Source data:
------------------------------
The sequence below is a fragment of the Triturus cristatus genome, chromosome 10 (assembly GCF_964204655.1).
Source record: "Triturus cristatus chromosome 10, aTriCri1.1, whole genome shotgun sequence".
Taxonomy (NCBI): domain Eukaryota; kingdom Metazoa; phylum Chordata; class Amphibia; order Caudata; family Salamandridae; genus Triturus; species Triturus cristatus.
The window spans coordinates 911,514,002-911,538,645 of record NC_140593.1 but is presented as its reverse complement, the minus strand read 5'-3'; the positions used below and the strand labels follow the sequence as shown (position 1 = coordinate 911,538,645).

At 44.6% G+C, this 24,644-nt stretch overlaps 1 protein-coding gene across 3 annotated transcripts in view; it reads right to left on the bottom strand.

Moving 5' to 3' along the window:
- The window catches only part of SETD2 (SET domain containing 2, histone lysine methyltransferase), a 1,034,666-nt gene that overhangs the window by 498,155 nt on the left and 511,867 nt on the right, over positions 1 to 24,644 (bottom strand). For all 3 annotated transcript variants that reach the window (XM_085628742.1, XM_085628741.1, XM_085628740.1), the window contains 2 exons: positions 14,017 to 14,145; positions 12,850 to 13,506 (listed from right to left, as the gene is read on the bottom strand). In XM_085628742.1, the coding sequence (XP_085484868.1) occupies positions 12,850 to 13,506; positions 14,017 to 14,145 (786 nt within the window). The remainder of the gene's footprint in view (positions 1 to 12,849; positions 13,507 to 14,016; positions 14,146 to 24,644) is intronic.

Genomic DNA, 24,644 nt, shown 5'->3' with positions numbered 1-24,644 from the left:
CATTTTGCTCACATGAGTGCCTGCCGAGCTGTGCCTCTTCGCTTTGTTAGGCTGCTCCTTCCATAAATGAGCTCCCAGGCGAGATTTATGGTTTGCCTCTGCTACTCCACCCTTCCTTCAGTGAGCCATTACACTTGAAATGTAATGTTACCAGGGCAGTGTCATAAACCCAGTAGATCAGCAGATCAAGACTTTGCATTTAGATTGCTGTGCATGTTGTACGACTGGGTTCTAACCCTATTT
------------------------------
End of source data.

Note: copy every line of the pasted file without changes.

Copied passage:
The sequence below is a fragment of the Triturus cristatus genome, chromosome 10 (assembly GCF_964204655.1).
Source record: "Triturus cristatus chromosome 10, aTriCri1.1, whole genome shotgun sequence".
Taxonomy (NCBI): domain Eukaryota; kingdom Metazoa; phylum Chordata; class Amphibia; order Caudata; family Salamandridae; genus Triturus; species Triturus cristatus.
The window spans coordinates 911,514,002-911,538,645 of record NC_140593.1 but is presented as its reverse complement, the minus strand read 5'-3'; the positions used below and the strand labels follow the sequence as shown (position 1 = coordinate 911,538,645).

At 44.6% G+C, this 24,644-nt stretch overlaps 1 protein-coding gene across 3 annotated transcripts in view; it reads right to left on the bottom strand.

Moving 5' to 3' along the window:
- The window catches only part of SETD2 (SET domain containing 2, histone lysine methyltransferase), a 1,034,666-nt gene that overhangs the window by 498,155 nt on the left and 511,867 nt on the right, over positions 1 to 24,644 (bottom strand). For all 3 annotated transcript variants that reach the window (XM_085628742.1, XM_085628741.1, XM_085628740.1), the window contains 2 exons: positions 14,017 to 14,145; positions 12,850 to 13,506 (listed from right to left, as the gene is read on the bottom strand). In XM_085628742.1, the coding sequence (XP_085484868.1) occupies positions 12,850 to 13,506; positions 14,017 to 14,145 (786 nt within the window). The remainder of the gene's footprint in view (positions 1 to 12,849; positions 13,507 to 14,016; positions 14,146 to 24,644) is intronic.

Genomic DNA, 24,644 nt, shown 5'->3' with positions numbered 1-24,644 from the left:
CATTTTGCTCACATGAGTGCCTGCCGAGCTGTGCCTCTTCGCTTTGTTAGGCTGCTCCTTCCATAAATGAGCTCCCAGGCGAGATTTATGGTTTGCCTCTGCTACTCCACCCTTCCTTCAGTGAGCCATTACACTTGAAATGTAATGTTACCAGGGCAGTGTCATAAACCCAGTAGATCAGCAGATCAAGACTTTGCATTTAGATTGCTGTGCATGTTGTACGACTGGGTTCTAACCCTATTT